Sam Perry, From the Guardian
Monday 5 September 2016 10.20 AEST Last modified on Monday 5 September 2016 10.21 AEST
In rugby league’s wheel of emotional fortune, there is no surer bet than a good Sunday at Leichhardt. And while a line about “sure bets” may be a little close to the bone for some right now, the betting analogy is apt. The Wests Tigers carry the burden of expectation heavier than most, and so of course, in the most romantic rugby league setting available, they capitulated badly in front of their fans on Sunday. Even so, it was a great day out.
A few weeks ago, NRL CEO Todd Greenberg appeared on Sydney’s cult league radio show, Fire Up!. His unrivalled penchant for bald rhetoric reached its zenith on air when he bombastically declared that rugby league was, above all else, “in the entertainment business, baby!”
If rugby league is in the entertainment business, then where does Leichhardt Oval fit? For a game still not yet sure of its identity after the deep wounds inflicted by Super League, the rustic allure and suburban aesthetic is either novel or necessary, depending on whom you ask.
Leichhardt Oval: is it community theatre, off-Broadway, or the headline act?
Whatever your stance, the ground stands as one of the last remaining vestiges of 20th century Sydney rugby league. To enter it is not so much a trip back in time as a gateway to what league could be: local, distinctive, familial. It was in full swing on Sunday. Sold out before matchday, punters sensed something momentous in the air. The Tigers had negotiated the late season bend and found themselves an outside lane to the semis.
History may record it differently, but at 1.50pm yesterday, Leichhardt Oval was not heaving because of Robbie Farah. Farah became the story because the Tigers got belted. No, Leichhardt was heaving because the local team stood a hitherto unlikely, but now legitimate, chance of making the semi-finals. It was also packed because people adore the ground, the scene and everything about it.
What is Leichhardt Oval about? The hill (which must always be referred to as “sun-drenched”), the dubious PA, the cries of “hot-doggy-hot-dog” make for predictable copy, but Leichhardt carries a significance that transcends the rectangle in what many argue is actually in Lilyfield, not Leichhardt itself. In 2016, going to Leichhardt is the closest thing one gets to the experience of pre-Super League footy. While some may need reminding that century was nearly 20 years ago, for many it’s where the game’s heart still resides. And whether that’s right or wrong, opportunities to bask in it are few.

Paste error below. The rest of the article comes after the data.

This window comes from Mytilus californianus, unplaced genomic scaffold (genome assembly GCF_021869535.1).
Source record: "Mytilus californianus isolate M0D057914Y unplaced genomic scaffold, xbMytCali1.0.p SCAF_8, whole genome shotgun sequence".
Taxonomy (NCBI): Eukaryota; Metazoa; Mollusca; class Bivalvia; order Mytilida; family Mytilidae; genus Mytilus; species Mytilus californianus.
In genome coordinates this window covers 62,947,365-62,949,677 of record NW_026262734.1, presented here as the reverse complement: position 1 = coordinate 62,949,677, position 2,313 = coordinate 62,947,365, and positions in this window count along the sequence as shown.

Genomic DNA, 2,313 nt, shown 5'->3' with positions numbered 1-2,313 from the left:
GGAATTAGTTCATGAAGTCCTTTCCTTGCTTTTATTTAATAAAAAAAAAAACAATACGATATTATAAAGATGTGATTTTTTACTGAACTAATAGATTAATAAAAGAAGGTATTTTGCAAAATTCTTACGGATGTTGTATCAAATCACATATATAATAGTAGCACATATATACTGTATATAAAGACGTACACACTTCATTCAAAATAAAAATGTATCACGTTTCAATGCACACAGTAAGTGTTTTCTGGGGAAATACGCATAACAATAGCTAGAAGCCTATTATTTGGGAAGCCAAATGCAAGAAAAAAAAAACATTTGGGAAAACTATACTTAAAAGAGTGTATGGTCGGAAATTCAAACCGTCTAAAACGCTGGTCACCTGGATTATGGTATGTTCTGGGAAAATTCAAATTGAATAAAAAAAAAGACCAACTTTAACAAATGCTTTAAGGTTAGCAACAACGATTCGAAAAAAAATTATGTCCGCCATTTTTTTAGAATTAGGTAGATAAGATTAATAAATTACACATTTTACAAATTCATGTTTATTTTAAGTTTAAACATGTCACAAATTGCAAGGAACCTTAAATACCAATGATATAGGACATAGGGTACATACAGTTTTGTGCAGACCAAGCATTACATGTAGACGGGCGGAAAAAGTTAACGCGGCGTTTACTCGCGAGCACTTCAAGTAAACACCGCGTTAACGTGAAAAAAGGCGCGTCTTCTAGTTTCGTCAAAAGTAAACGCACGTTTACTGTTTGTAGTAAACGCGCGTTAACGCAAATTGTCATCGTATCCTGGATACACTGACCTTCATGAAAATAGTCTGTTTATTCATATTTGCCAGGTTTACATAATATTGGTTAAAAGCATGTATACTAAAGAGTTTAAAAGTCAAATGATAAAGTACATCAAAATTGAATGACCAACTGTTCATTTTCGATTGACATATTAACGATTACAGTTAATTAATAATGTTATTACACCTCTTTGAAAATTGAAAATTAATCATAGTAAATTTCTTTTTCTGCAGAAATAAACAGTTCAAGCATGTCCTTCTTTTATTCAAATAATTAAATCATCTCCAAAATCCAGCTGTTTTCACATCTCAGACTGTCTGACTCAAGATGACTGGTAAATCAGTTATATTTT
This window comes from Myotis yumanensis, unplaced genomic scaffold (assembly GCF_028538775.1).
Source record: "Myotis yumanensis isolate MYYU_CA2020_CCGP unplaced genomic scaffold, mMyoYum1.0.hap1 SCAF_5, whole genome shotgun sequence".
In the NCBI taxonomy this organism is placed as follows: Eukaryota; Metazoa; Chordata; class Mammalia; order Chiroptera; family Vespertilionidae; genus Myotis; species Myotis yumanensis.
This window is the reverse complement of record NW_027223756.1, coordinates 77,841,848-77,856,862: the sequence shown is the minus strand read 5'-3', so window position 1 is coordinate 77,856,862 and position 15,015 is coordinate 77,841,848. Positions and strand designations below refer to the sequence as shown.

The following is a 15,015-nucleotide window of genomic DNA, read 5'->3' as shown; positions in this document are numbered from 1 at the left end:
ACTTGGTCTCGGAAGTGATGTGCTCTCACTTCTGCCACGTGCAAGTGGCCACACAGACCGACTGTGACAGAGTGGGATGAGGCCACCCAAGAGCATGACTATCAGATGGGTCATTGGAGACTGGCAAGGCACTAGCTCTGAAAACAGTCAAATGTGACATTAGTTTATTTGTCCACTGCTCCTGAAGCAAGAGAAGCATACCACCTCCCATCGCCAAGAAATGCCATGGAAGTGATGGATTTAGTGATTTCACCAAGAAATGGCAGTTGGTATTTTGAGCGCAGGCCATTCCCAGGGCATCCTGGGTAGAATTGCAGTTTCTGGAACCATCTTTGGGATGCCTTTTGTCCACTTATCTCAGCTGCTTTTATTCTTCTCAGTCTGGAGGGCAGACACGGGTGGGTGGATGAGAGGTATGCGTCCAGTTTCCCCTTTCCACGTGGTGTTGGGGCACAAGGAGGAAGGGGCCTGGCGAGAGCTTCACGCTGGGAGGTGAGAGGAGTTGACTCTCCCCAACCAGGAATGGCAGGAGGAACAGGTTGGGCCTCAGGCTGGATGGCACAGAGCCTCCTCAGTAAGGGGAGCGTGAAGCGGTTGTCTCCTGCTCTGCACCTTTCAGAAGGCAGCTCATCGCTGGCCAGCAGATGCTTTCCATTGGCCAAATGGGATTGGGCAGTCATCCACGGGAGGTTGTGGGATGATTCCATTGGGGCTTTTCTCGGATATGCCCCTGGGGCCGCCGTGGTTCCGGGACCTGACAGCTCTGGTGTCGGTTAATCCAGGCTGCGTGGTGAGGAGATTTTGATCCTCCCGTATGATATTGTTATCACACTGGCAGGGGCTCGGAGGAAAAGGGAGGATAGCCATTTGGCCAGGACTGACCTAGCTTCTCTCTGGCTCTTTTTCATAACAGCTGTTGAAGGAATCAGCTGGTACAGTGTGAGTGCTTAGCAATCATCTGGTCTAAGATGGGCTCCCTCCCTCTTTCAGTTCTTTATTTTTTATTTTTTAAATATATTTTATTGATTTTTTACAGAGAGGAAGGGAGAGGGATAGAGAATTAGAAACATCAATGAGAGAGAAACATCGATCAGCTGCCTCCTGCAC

So you drink it in while you can. You’re close enough to breathe the freshly cut grass as soon as you enter, before being hit by players’ Dencorub as you walk purposefully past the changerooms to the always-alarmingly long queue for a beer. The seasoned Leichhardt campaigner also notices the whiff of heavy, stale oil that should’ve been changed a couple of hundred schnitzels ago. That, and the smell of dashed hopes and personal vendettas.
On good days the hill is supposed to act as a single entity, heaving and willing the home side on to victory. It may have been full yesterday, but its component parts didn’t gel. The different shades of orange retro jerseys – from 1960s yellow through to modern burnt orange – clashed when usually they complement. With credit to the travelling fans or 90s bandwagoners, flecks of green broke the normally ubiquitous gold throughout the ground. Raiders, fans and players alike, seemed to be everywhere, and most who took a moment to watch the game itself would have walked away with a view of what a clinical competition contender actually looks like.
No sport does low-rent pomp quite like rugby league, and so it was yesterday. Cheerleaders who look far younger than you ever remember, singers who wouldn’t sound out of place on a Sunday evening at your local, and Farah’s farewell. His half-time lap was inversely proportionate to namesake Mo’s recent gold in the Olympic 5000m – Mo was quick, Robbie was the opposite.
What Mo wouldn’t give for Robbie’s publicity machine though, who delivered Farah photographic immortality with an image of a solitary, reflective Farah perched on the scoreboard, skulling a beer. The presumably spontaneous moment of Farah in a suit drinking beer on a scoreboard had the effect of capturing the loneliness of a local legend scorned. It’s a provocative one, leaving many wondering not only how this stalwart could be treated so poorly, but also who gave the directive to paint “#YNWA” and what does Farah’s Premier League team have to do with his farewell from the club? Hardened Tigers will feel rightly aggrieved at the whole sorry spectacle of the Taylor-Farah feud, but there’s rarely been a more ostentatious and contrived display of self-pity played out in full view of the rugby league community. Even so, he had a great career with the Tigers, fully worthy of commemoration.
And you had to be there to see it, warts and all. Even though a 2pm kick-off seems too early (I’d like to have lunch) and a 4pm kick-off too late (the game starts in the day and ends in the night), there was, in the end, something fitting about the inaccessibility of this game on TV. Even though it was sold out, it wasn’t the TV game, so unless you had Fox you had to go to be a part of it.
The game is a fully fledged TV show these days; the match itself requiring a live audience in the way X-Factor might too. While we may be only years away from an “Applause” sign after a correct bunker decision, very occasionally the game delivers things only worth experiencing live, even if you do lose by 42 points.